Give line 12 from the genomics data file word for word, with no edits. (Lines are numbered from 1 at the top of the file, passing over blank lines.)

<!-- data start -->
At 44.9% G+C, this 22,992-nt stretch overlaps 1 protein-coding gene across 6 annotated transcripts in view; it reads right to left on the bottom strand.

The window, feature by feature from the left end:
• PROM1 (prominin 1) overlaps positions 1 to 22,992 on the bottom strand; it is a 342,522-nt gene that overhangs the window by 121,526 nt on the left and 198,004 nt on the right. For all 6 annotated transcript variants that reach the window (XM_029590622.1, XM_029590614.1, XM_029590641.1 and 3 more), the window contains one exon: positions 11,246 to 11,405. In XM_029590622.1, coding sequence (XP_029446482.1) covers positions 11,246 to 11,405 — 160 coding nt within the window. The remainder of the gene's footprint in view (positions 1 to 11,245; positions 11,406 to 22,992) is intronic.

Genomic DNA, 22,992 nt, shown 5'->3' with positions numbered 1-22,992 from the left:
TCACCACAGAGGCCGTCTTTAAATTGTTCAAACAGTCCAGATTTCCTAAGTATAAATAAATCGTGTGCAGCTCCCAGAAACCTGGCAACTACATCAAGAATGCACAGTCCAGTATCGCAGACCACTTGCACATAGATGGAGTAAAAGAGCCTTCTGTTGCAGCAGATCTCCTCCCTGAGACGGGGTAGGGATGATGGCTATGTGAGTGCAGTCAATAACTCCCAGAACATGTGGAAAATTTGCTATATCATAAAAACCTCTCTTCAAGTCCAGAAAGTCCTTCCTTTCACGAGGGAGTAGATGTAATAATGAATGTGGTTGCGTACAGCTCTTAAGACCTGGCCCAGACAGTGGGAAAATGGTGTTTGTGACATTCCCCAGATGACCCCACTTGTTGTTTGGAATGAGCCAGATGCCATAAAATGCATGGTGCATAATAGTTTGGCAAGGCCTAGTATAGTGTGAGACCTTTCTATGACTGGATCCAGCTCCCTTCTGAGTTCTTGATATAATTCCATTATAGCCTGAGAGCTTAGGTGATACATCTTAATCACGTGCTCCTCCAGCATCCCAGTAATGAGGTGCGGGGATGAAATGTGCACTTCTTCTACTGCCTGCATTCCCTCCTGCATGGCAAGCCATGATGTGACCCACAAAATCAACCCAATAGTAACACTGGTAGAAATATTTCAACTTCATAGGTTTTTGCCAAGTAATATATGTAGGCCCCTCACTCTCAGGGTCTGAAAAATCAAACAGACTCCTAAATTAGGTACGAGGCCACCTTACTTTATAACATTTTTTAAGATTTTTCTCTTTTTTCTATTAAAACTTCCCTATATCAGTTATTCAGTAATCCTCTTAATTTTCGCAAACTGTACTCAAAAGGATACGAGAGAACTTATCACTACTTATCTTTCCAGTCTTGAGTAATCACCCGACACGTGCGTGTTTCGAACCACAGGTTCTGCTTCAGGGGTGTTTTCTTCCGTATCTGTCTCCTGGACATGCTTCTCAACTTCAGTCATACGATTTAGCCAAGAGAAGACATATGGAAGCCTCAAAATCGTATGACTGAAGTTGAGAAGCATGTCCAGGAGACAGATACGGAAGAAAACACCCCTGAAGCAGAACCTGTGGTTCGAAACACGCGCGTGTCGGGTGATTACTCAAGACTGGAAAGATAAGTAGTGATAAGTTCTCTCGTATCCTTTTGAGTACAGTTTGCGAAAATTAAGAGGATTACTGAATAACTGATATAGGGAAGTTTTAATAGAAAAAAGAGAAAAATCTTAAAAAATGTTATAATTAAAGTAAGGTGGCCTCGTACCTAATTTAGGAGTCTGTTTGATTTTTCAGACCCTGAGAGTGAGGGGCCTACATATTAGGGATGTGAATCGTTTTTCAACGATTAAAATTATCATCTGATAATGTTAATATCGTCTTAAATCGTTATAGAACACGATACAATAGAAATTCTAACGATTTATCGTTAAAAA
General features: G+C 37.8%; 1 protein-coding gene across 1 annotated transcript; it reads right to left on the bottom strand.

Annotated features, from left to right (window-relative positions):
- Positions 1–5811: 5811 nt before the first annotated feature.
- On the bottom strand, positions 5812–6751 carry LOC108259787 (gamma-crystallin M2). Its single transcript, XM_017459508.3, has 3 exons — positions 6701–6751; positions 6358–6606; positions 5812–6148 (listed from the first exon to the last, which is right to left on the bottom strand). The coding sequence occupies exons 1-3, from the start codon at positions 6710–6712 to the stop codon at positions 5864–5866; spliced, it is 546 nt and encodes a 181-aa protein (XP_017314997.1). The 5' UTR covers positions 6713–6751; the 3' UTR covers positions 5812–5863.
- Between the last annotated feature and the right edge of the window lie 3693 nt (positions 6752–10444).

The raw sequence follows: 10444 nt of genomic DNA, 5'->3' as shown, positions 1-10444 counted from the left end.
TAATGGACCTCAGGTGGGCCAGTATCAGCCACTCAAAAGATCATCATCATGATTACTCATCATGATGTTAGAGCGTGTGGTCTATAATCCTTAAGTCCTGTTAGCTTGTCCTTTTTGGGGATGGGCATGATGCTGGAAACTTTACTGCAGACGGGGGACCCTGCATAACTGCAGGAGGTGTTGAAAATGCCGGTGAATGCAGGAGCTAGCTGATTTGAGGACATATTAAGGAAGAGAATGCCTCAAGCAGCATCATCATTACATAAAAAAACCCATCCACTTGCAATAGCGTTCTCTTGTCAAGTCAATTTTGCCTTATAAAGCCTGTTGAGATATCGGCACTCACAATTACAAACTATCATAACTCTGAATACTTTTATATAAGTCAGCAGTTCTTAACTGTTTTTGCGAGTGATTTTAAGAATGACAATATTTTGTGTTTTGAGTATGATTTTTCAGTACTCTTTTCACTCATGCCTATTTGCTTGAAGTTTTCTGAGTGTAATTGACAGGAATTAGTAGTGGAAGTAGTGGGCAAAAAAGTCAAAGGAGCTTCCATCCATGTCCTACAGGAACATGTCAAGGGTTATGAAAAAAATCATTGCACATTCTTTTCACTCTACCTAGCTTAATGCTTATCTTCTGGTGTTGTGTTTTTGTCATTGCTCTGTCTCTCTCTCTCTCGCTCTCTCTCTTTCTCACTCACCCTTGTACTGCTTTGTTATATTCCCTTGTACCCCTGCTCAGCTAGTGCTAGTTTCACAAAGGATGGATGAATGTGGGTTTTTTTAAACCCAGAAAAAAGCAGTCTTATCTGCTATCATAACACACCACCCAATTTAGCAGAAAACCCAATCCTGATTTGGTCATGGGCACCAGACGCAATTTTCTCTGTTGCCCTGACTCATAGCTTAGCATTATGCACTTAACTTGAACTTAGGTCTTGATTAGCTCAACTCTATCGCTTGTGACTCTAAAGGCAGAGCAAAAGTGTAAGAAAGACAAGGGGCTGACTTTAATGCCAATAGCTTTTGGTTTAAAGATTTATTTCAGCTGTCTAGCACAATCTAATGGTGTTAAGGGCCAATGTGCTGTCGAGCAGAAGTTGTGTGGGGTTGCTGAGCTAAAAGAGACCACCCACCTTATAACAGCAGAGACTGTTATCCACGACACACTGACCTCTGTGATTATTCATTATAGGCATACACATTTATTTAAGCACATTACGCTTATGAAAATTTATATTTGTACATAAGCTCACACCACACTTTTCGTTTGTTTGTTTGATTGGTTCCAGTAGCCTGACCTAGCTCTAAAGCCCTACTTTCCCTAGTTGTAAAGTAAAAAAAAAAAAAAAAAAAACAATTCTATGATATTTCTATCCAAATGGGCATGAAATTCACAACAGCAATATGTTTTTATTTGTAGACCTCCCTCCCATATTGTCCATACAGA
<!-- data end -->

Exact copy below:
TAATGGACCTCAGGTGGGCCAGTATCAGCCACTCAAAAGATCATCATCATGATTACTCATCATGATGTTAGAGCGTGTGGTCTATAATCCTTAAGTCCTGTTAGCTTGTCCTTTTTGGGGATGGGCATGATGCTGGAAACTTTACTGCAGACGGGGGACCCTGCATAACTGCAGGAGGTGTTGAAAATGCCGGTGAATGCAGGAGCTAGCTGATTTGAGGACATATTAAGGAAGAGAATGCCTCAAGCAGCATCATCATTACATAAAAAAACCCATCCACTTGCAATAGCGTTCTCTTGTCAAGTCAATTTTGCCTTATAAAGCCTGTTGAGATATCGGCACTCACAATTACAAACTATCATAACTCTGAATACTTTTATATAAGTCAGCAGTTCTTAACTGTTTTTGCGAGTGATTTTAAGAATGACAATATTTTGTGTTTTGAGTATGATTTTTCAGTACTCTTTTCACTCATGCCTATTTGCTTGAAGTTTTCTGAGTGTAATTGACAGGAATTAGTAGTGGAAGTAGTGGGCAAAAAAGTCAAAGGAGCTTCCATCCATGTCCTACAGGAACATGTCAAGGGTTATGAAAAAAATCATTGCACATTCTTTTCACTCTACCTAGCTTAATGCTTATCTTCTGGTGTTGTGTTTTTGTCATTGCTCTGTCTCTCTCTCTCTCGCTCTCTCTCTTTCTCACTCACCCTTGTACTGCTTTGTTATATTCCCTTGTACCCCTGCTCAGCTAGTGCTAGTTTCACAAAGGATGGATGAATGTGGGTTTTTTTAAACCCAGAAAAAAGCAGTCTTATCTGCTATCATAACACACCACCCAATTTAGCAGAAAACCCAATCCTGATTTGGTCATGGGCACCAGACGCAATTTTCTCTGTTGCCCTGACTCATAGCTTAGCATTATGCACTTAACTTGAACTTAGGTCTTGATTAGCTCAACTCTATCGCTTGTGACTCTAAAGGCAGAGCAAAAGTGTAAGAAAGACAAGGGGCTGACTTTAATGCCAATAGCTTTTGGTTTAAAGATTTATTTCAGCTGTCTAGCACAATCTAATGGTGTTAAGGGCCAATGTGCTGTCGAGCAGAAGTTGTGTGGGGTTGCTGAGCTAAAAGAGACCACCCACCTTATAACAGCAGAGACTGTTATCCACGACACACTGACCTCTGTGATTATTCATTATAGGCATACACATTTATTTAAGCACATTACGCTTATGAAAATTTATATTTGTACATAAGCTCACACCACACTTTTCGTTTGTTTGTTTGATTGGTTCCAGTAGCCTGACCTAGCTCTAAAGCCCTACTTTCCCTAGTTGTAAAGTAAAAAAAAAAAAAAAAAAAACAATTCTATGATATTTCTATCCAAATGGGCATGAAATTCACAACAGCAATATGTTTTTATTTGTAGACCTCCCTCCCATATTGTCCATACAGA